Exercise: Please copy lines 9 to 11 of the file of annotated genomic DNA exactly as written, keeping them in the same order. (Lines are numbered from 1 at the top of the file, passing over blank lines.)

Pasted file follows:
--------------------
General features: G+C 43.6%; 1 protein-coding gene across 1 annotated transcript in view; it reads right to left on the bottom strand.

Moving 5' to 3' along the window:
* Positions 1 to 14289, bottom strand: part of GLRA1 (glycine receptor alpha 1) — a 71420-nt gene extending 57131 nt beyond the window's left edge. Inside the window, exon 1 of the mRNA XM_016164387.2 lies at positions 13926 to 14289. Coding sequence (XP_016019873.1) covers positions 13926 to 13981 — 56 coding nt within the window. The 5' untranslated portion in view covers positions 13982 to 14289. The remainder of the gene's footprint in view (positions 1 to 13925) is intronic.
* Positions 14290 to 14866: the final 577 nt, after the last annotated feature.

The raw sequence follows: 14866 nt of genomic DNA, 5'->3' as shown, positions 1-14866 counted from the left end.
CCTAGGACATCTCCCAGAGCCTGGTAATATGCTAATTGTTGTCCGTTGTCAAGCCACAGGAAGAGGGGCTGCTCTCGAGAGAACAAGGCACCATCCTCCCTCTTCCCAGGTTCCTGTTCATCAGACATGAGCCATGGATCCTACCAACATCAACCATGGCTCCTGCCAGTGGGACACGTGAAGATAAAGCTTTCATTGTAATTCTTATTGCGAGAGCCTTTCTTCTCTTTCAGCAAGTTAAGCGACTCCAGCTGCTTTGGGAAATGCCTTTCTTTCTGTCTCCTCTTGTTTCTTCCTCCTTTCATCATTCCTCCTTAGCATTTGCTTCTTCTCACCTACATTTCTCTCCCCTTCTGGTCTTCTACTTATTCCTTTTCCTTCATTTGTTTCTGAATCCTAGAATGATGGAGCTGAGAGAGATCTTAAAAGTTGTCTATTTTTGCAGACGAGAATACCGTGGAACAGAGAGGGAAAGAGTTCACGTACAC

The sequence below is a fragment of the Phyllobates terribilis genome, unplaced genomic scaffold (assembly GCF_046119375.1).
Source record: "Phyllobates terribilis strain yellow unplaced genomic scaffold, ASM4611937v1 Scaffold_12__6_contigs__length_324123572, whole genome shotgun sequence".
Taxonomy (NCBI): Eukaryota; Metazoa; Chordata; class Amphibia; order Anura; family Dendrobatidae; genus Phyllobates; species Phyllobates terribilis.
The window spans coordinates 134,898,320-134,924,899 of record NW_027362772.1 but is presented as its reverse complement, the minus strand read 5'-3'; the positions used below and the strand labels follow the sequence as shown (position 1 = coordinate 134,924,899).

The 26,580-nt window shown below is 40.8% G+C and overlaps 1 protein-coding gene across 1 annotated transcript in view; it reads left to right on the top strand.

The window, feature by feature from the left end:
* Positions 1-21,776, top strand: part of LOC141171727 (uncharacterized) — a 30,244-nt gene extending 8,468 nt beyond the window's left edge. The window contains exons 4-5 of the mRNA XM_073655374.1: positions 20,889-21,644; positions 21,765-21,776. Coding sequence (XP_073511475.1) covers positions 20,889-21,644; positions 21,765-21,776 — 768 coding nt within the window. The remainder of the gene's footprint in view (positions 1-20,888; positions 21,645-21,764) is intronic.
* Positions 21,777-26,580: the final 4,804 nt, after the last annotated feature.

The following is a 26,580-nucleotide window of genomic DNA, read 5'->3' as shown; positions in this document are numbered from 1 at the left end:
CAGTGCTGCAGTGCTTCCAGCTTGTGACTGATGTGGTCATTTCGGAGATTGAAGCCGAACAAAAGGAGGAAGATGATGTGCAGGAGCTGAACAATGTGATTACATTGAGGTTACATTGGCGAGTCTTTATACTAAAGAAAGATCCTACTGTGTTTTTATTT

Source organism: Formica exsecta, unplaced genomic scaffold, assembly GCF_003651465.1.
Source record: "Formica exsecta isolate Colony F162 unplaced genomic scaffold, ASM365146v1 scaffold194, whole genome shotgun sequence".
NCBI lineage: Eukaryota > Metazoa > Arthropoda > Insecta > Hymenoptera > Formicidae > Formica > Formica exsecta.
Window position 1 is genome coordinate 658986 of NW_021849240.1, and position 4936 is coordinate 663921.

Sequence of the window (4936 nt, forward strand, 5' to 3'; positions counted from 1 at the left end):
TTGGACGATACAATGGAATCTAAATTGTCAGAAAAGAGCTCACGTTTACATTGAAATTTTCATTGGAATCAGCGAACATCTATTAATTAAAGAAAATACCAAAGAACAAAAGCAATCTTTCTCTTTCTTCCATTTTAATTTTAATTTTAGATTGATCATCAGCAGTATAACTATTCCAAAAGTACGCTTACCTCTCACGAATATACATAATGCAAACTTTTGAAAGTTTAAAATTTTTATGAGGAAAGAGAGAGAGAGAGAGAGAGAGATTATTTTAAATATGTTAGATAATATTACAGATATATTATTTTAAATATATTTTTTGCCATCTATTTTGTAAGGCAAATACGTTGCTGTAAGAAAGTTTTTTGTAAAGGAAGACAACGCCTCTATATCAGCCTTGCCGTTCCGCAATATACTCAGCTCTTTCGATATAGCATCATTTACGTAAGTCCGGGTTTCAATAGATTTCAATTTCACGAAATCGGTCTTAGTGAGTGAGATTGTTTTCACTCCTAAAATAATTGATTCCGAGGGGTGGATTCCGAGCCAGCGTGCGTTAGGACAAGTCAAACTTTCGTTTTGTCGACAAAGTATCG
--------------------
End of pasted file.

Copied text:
Taxonomy (NCBI): Eukaryota; Metazoa; Chordata; class Amphibia; order Anura; family Dendrobatidae; genus Phyllobates; species Phyllobates terribilis.
The window spans coordinates 134,898,320-134,924,899 of record NW_027362772.1 but is presented as its reverse complement, the minus strand read 5'-3'; the positions used below and the strand labels follow the sequence as shown (position 1 = coordinate 134,924,899).

The 26,580-nt window shown below is 40.8% G+C and overlaps 1 protein-coding gene across 1 annotated transcript in view; it reads left to right on the top strand.